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Budget boost for UA wheelchair and other adaptive sports

Gov. Ducey visits adaptive athletes
Posted at 9:05 PM, Sep 24, 2019
and last updated 2019-09-25 00:24:07-04

TUCSON, Ariz. - Teachers will tell you there can be a lot to learn from sports. Tuesday, Governor Doug Ducey visited a University of Arizona sports program that could teach us all about determination and drive.

At the UA Recreation Center players are rolling through their games with a toughness any athlete would be hard pressed to match.

They are in wheelchairs as they play basketball and rugby as part of University of Arizona's adaptive athletics program---a program that teaches them to push past obstacles and win.

Rugby player Joshua Wheeler says, “We're just as aggressive we play just as hard. We have just much drive, the only difference is that some of us use wheelchairs.”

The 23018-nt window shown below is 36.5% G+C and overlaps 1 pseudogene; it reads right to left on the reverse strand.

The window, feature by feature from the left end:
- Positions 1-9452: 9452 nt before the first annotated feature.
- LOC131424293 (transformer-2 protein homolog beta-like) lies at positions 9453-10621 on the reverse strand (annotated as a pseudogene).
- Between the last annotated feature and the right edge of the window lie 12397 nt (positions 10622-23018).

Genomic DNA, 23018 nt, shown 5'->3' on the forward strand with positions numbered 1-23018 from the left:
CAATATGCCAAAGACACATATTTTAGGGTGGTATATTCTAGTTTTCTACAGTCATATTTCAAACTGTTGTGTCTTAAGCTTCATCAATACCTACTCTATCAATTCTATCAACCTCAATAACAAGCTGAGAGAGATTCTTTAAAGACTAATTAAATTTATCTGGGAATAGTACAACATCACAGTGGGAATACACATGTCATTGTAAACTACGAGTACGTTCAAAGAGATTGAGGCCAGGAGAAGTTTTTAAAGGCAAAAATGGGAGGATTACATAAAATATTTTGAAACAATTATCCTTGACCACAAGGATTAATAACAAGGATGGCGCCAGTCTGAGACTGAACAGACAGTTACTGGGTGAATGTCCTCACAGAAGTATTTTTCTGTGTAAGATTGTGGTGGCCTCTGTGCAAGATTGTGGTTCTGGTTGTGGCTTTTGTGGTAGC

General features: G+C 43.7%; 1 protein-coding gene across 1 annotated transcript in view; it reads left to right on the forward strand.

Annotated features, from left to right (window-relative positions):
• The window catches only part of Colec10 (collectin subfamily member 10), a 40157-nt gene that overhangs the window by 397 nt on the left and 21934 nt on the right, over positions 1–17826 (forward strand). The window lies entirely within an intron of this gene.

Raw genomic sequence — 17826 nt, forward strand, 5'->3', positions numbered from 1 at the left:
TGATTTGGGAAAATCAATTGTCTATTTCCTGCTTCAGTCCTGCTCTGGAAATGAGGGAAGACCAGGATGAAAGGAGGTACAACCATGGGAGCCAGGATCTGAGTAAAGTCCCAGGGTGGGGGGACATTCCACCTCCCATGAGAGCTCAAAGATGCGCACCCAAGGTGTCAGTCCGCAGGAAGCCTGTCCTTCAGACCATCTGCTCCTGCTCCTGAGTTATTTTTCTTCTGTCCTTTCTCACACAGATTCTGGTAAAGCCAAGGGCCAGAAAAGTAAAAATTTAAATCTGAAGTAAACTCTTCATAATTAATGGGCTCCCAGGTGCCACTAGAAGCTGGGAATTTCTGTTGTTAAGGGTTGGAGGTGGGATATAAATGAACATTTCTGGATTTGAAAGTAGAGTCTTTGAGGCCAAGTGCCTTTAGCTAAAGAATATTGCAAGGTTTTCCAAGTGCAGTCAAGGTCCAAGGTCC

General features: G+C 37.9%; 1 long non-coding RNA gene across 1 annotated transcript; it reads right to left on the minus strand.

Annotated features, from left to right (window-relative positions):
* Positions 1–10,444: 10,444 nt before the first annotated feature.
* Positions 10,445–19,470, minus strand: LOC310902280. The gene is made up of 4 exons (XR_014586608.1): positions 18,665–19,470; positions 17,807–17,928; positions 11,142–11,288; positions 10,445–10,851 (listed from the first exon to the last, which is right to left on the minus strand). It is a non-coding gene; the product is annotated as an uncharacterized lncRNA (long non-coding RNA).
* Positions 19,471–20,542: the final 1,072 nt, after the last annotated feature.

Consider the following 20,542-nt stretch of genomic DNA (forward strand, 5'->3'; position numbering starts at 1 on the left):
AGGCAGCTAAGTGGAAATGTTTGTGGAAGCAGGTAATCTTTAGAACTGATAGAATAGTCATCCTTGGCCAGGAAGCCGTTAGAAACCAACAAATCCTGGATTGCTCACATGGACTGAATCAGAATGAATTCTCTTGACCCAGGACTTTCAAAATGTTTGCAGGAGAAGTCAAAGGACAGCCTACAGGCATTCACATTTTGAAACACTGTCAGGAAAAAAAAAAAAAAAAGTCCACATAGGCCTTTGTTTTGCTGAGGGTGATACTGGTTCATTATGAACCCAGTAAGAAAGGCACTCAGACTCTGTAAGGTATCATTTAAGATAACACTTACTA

Wheeler used that drive to help his team win a Silver Medal for rugby in the Rio Paralympics.

Governor Doug Ducey came to visit the players and see what UA says is the largest adaptive sports program anywhere in the U.S. The State of Arizona is helping to make it bigger and better, with 200 thousand dollars for adaptive sports in the latest state budget.

Governor Ducey says, “It's something all Arizona should be proud of. It's something that should be at every large university in the country. It provides a great outlet for these athletes and students that results in employment for them After graduation. And it's a lot of fun to watch."

Jesse Robinson is an alumnus of UA wheelchair basketball. He's excited about that boost of state support.

"We also get a chance to, to achieve our educational goals. And we get a chance to achieve our athletic goals. So that's amazing to see a lot of guys going back to school, getting their degrees and it's good to see a lot of guys being able to be a student athlete again."

The adaptive program showed off it's new golf simulator. It can help players hit the ball with power and perfection.

UA says the adaptive program helps recruit good students and help them succeed in anything they do but they hope other schools will build up their adaptive programs too because these athletes need more teams to beat.